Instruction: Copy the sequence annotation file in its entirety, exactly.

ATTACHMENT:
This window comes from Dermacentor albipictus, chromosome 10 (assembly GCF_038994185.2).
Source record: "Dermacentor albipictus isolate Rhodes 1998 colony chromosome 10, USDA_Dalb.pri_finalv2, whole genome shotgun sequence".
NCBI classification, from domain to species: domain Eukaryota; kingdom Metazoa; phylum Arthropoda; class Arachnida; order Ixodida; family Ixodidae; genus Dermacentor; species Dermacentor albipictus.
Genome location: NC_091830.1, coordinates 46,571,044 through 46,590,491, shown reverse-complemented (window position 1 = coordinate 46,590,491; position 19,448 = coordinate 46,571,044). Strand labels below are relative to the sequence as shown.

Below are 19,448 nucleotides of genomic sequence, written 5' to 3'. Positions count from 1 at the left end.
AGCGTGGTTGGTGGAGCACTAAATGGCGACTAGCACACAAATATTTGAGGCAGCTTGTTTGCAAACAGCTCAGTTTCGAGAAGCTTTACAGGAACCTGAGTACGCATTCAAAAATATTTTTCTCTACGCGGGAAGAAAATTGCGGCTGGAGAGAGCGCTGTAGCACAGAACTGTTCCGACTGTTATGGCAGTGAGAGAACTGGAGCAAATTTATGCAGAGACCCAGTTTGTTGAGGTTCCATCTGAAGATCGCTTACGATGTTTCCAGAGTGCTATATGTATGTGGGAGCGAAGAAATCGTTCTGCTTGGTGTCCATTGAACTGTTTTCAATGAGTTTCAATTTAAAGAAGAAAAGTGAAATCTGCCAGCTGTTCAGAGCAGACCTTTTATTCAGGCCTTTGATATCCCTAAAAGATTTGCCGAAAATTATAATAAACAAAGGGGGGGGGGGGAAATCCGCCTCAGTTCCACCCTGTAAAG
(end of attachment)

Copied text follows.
This window comes from Dermacentor albipictus, chromosome 10 (assembly GCF_038994185.2).
Source record: "Dermacentor albipictus isolate Rhodes 1998 colony chromosome 10, USDA_Dalb.pri_finalv2, whole genome shotgun sequence".
NCBI classification, from domain to species: domain Eukaryota; kingdom Metazoa; phylum Arthropoda; class Arachnida; order Ixodida; family Ixodidae; genus Dermacentor; species Dermacentor albipictus.
Genome location: NC_091830.1, coordinates 46,571,044 through 46,590,491, shown reverse-complemented (window position 1 = coordinate 46,590,491; position 19,448 = coordinate 46,571,044). Strand labels below are relative to the sequence as shown.

Below are 19,448 nucleotides of genomic sequence, written 5' to 3'. Positions count from 1 at the left end.
AGCGTGGTTGGTGGAGCACTAAATGGCGACTAGCACACAAATATTTGAGGCAGCTTGTTTGCAAACAGCTCAGTTTCGAGAAGCTTTACAGGAACCTGAGTACGCATTCAAAAATATTTTTCTCTACGCGGGAAGAAAATTGCGGCTGGAGAGAGCGCTGTAGCACAGAACTGTTCCGACTGTTATGGCAGTGAGAGAACTGGAGCAAATTTATGCAGAGACCCAGTTTGTTGAGGTTCCATCTGAAGATCGCTTACGATGTTTCCAGAGTGCTATATGTATGTGGGAGCGAAGAAATCGTTCTGCTTGGTGTCCATTGAACTGTTTTCAATGAGTTTCAATTTAAAGAAGAAAAGTGAAATCTGCCAGCTGTTCAGAGCAGACCTTTTATTCAGGCCTTTGATATCCCTAAAAGATTTGCCGAAAATTATAATAAACAAAGGGGGGGGGGGGAAATCCGCCTCAGTTCCACCCTGTAAAG